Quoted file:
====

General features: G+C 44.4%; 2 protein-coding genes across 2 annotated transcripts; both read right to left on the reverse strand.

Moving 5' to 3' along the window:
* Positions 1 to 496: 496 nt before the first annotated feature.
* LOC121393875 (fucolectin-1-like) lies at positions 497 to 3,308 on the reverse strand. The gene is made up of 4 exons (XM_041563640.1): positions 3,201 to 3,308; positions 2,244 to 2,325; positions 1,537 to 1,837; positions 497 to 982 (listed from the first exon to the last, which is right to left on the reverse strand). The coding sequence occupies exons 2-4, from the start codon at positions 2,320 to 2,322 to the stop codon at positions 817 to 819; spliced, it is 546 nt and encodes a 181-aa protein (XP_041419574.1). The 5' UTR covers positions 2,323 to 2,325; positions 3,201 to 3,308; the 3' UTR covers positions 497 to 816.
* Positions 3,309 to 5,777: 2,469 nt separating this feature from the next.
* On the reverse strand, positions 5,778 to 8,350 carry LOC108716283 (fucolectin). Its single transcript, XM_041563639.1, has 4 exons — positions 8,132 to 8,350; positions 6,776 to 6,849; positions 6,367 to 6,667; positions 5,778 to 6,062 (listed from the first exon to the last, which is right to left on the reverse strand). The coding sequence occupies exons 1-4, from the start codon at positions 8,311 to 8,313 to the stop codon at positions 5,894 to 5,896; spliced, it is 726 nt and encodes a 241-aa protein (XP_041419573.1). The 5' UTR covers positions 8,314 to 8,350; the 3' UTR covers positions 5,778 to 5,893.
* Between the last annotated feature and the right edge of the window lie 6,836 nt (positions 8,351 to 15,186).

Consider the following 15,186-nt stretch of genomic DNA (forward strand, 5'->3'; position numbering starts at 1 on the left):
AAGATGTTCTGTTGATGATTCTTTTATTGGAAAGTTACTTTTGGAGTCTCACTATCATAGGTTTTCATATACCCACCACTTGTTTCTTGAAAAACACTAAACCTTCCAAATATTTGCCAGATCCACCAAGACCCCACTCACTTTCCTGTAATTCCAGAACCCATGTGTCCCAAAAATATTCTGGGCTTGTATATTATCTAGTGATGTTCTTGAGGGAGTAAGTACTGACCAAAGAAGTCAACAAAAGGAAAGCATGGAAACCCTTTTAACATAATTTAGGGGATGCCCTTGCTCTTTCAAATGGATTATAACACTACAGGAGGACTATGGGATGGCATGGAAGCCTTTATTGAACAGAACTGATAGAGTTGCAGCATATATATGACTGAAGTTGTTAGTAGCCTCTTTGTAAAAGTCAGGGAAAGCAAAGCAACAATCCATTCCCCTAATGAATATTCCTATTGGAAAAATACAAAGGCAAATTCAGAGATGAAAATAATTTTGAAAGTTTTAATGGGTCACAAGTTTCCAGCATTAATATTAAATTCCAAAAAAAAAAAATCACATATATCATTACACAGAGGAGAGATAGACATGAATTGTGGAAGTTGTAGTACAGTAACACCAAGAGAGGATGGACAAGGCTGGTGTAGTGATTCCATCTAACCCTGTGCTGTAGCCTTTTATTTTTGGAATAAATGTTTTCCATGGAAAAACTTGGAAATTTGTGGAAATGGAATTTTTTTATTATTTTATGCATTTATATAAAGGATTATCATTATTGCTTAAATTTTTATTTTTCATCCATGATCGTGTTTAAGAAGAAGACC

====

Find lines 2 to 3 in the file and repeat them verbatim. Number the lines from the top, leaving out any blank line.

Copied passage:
Moving 5' to 3' along the window:
* Positions 1 to 496: 496 nt before the first annotated feature.